INITIAL EVALUATION: The cardiac work up of a person
with suspected heart disease is most commonly initiated
in a physician´s office, a clinic, or an Emergency
Room. It begins with an interview during which the
physician asks a series of questions about the patient's
symptoms or complaints. This is known as the History
of Illness. Following this, the patient undergoes
a Physical Exam as the
physician proceeds with an examination. If the suspicion
of heart disease is extremely small, no further steps
are take. However, tests are ordered to exclude or
make a diagnosis of specific heart disease if there
is suspicion of significant heart disease.
Based upon these two very important portions of the
cardiac evaluation, the healthcare provider makes
up a list of possible conditions that could have resulted
in the patients symptoms and signs demonstrated by
the physical examination. This is known as the differential
diagnosis. To help diagnose or exclude the
various conditions that make up the differential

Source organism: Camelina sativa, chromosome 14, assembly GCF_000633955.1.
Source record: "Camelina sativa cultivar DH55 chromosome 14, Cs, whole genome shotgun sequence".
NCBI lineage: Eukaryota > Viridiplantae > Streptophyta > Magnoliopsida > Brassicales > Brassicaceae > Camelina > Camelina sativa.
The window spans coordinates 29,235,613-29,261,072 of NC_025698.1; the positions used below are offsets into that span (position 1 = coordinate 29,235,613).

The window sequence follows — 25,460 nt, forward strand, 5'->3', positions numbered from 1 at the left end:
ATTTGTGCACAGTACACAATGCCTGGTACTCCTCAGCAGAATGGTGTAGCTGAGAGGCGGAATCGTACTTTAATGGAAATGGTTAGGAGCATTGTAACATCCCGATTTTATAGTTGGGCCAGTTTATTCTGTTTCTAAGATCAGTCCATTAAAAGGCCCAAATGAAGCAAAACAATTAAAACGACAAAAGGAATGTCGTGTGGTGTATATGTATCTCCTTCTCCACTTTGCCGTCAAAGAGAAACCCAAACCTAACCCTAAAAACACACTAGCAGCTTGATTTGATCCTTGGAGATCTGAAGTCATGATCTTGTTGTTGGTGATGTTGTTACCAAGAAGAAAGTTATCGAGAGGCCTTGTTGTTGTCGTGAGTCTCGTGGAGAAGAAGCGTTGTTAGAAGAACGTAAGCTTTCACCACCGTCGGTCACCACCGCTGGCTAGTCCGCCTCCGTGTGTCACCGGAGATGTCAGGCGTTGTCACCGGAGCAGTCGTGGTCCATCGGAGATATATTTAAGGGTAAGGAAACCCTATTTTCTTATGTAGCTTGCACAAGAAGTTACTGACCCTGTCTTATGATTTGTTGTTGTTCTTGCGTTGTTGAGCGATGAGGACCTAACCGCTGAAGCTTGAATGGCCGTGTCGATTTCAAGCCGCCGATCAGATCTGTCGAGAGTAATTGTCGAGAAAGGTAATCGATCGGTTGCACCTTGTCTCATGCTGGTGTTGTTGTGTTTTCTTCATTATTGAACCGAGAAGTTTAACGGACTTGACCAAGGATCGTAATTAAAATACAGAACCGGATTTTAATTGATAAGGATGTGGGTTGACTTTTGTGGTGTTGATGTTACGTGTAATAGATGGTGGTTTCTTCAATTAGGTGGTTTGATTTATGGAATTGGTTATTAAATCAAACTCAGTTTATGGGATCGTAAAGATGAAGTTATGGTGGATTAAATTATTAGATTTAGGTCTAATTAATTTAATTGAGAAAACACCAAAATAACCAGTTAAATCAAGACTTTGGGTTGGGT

diagnosis, the healthcare provider may then order
a series of tests.
Three of the commonest tests obtained in the early
or initial phase of evaluation are an EKG
(also known as ECG or electrocardiogram), Chest
x-ray and blood tests.
Following this the physician may request or perform
additional tests that are listed in the drop-down
menu ("Select Test") listed above. Each
test helps to confirm or exclude a specific diagnosis
or disease that the physician may be suspecting.
Click on a button in the "Select Test"
drop-down menu, if you desire information about a
Click here to proceed to the
first step of the cardiac evaluation or the medical
history. From there, you will be able to make